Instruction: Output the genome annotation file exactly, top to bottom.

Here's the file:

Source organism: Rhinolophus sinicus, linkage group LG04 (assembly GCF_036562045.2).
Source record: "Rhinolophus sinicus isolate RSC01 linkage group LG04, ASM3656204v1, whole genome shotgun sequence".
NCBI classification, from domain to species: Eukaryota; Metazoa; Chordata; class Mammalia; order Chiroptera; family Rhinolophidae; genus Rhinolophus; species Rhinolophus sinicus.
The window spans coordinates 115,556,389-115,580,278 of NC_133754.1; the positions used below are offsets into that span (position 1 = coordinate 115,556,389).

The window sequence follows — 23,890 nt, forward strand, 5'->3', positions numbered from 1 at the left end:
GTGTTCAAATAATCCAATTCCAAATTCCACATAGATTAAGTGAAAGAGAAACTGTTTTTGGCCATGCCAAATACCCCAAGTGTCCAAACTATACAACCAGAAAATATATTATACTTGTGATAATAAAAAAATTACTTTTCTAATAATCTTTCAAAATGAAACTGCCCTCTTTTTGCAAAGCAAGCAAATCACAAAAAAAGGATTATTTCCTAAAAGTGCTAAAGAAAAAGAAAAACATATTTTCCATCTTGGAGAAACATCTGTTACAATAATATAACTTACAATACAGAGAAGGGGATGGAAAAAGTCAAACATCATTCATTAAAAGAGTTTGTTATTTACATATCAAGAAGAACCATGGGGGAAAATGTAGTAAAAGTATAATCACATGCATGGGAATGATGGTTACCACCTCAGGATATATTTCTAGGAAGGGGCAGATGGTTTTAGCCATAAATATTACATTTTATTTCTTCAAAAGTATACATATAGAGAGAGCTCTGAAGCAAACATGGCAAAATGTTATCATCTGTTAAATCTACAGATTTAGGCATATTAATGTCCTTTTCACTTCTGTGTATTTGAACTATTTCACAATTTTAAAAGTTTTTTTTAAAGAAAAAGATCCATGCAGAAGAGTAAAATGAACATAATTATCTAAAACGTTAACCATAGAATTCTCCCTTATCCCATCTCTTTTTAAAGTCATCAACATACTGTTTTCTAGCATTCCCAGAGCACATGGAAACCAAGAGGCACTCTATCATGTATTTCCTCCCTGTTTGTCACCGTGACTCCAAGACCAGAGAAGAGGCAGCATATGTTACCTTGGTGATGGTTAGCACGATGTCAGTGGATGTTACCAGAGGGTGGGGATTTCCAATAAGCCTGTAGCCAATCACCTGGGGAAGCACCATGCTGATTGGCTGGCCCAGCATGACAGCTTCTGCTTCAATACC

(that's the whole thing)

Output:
Source organism: Rhinolophus sinicus, linkage group LG04 (assembly GCF_036562045.2).
Source record: "Rhinolophus sinicus isolate RSC01 linkage group LG04, ASM3656204v1, whole genome shotgun sequence".
NCBI classification, from domain to species: Eukaryota; Metazoa; Chordata; class Mammalia; order Chiroptera; family Rhinolophidae; genus Rhinolophus; species Rhinolophus sinicus.
The window spans coordinates 115,556,389-115,580,278 of NC_133754.1; the positions used below are offsets into that span (position 1 = coordinate 115,556,389).

The window sequence follows — 23,890 nt, forward strand, 5'->3', positions numbered from 1 at the left end:
GTGTTCAAATAATCCAATTCCAAATTCCACATAGATTAAGTGAAAGAGAAACTGTTTTTGGCCATGCCAAATACCCCAAGTGTCCAAACTATACAACCAGAAAATATATTATACTTGTGATAATAAAAAAATTACTTTTCTAATAATCTTTCAAAATGAAACTGCCCTCTTTTTGCAAAGCAAGCAAATCACAAAAAAAGGATTATTTCCTAAAAGTGCTAAAGAAAAAGAAAAACATATTTTCCATCTTGGAGAAACATCTGTTACAATAATATAACTTACAATACAGAGAAGGGGATGGAAAAAGTCAAACATCATTCATTAAAAGAGTTTGTTATTTACATATCAAGAAGAACCATGGGGGAAAATGTAGTAAAAGTATAATCACATGCATGGGAATGATGGTTACCACCTCAGGATATATTTCTAGGAAGGGGCAGATGGTTTTAGCCATAAATATTACATTTTATTTCTTCAAAAGTATACATATAGAGAGAGCTCTGAAGCAAACATGGCAAAATGTTATCATCTGTTAAATCTACAGATTTAGGCATATTAATGTCCTTTTCACTTCTGTGTATTTGAACTATTTCACAATTTTAAAAGTTTTTTTTAAAGAAAAAGATCCATGCAGAAGAGTAAAATGAACATAATTATCTAAAACGTTAACCATAGAATTCTCCCTTATCCCATCTCTTTTTAAAGTCATCAACATACTGTTTTCTAGCATTCCCAGAGCACATGGAAACCAAGAGGCACTCTATCATGTATTTCCTCCCTGTTTGTCACCGTGACTCCAAGACCAGAGAAGAGGCAGCATATGTTACCTTGGTGATGGTTAGCACGATGTCAGTGGATGTTACCAGAGGGTGGGGATTTCCAATAAGCCTGTAGCCAATCACCTGGGGAAGCACCATGCTGATTGGCTGGCCCAGCATGACAGCTTCTGCTTCAATACC